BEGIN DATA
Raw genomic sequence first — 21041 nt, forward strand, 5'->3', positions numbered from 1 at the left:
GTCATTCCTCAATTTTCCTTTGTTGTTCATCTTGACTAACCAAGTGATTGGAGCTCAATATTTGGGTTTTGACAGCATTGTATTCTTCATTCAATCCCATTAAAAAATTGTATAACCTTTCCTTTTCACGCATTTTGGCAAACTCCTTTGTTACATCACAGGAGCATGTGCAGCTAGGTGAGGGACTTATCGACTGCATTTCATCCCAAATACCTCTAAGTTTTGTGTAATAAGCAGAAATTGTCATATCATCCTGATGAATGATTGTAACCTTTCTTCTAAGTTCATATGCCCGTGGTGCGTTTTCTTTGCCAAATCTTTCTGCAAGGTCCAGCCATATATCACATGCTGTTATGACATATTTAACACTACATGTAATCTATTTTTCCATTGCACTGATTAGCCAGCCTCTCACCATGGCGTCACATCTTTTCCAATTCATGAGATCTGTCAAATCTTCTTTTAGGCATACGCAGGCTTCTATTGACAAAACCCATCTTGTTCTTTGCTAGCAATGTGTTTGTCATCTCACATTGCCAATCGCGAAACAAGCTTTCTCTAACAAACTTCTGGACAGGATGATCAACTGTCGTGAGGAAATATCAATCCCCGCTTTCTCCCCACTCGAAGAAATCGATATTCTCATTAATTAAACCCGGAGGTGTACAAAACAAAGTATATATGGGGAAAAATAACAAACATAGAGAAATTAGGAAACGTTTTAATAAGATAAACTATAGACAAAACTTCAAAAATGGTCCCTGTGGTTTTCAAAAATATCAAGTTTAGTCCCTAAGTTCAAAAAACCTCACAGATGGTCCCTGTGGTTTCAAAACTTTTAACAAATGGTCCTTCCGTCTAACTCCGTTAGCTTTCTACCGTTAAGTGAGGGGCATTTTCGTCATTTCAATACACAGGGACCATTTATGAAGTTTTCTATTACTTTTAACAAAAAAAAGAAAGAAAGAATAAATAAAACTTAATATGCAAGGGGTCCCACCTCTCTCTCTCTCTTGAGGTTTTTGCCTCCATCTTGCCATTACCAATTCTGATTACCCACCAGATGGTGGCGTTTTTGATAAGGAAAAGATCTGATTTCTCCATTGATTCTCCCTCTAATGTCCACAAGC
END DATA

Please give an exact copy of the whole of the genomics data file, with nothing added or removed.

Raw genomic sequence first — 21041 nt, forward strand, 5'->3', positions numbered from 1 at the left:
GTCATTCCTCAATTTTCCTTTGTTGTTCATCTTGACTAACCAAGTGATTGGAGCTCAATATTTGGGTTTTGACAGCATTGTATTCTTCATTCAATCCCATTAAAAAATTGTATAACCTTTCCTTTTCACGCATTTTGGCAAACTCCTTTGTTACATCACAGGAGCATGTGCAGCTAGGTGAGGGACTTATCGACTGCATTTCATCCCAAATACCTCTAAGTTTTGTGTAATAAGCAGAAATTGTCATATCATCCTGATGAATGATTGTAACCTTTCTTCTAAGTTCATATGCCCGTGGTGCGTTTTCTTTGCCAAATCTTTCTGCAAGGTCCAGCCATATATCACATGCTGTTATGACATATTTAACACTACATGTAATCTATTTTTCCATTGCACTGATTAGCCAGCCTCTCACCATGGCGTCACATCTTTTCCAATTCATGAGATCTGTCAAATCTTCTTTTAGGCATACGCAGGCTTCTATTGACAAAACCCATCTTGTTCTTTGCTAGCAATGTGTTTGTCATCTCACATTGCCAATCGCGAAACAAGCTTTCTCTAACAAACTTCTGGACAGGATGATCAACTGTCGTGAGGAAATATCAATCCCCGCTTTCTCCCCACTCGAAGAAATCGATATTCTCATTAATTAAACCCGGAGGTGTACAAAACAAAGTATATATGGGGAAAAATAACAAACATAGAGAAATTAGGAAACGTTTTAATAAGATAAACTATAGACAAAACTTCAAAAATGGTCCCTGTGGTTTTCAAAAATATCAAGTTTAGTCCCTAAGTTCAAAAAACCTCACAGATGGTCCCTGTGGTTTCAAAACTTTTAACAAATGGTCCTTCCGTCTAACTCCGTTAGCTTTCTACCGTTAAGTGAGGGGCATTTTCGTCATTTCAATACACAGGGACCATTTATGAAGTTTTCTATTACTTTTAACAAAAAAAAGAAAGAAAGAATAAATAAAACTTAATATGCAAGGGGTCCCACCTCTCTCTCTCTCTTGAGGTTTTTGCCTCCATCTTGCCATTACCAATTCTGATTACCCACCAGATGGTGGCGTTTTTGATAAGGAAAAGATCTGATTTCTCCATTGATTCTCCCTCTAATGTCCACAAGC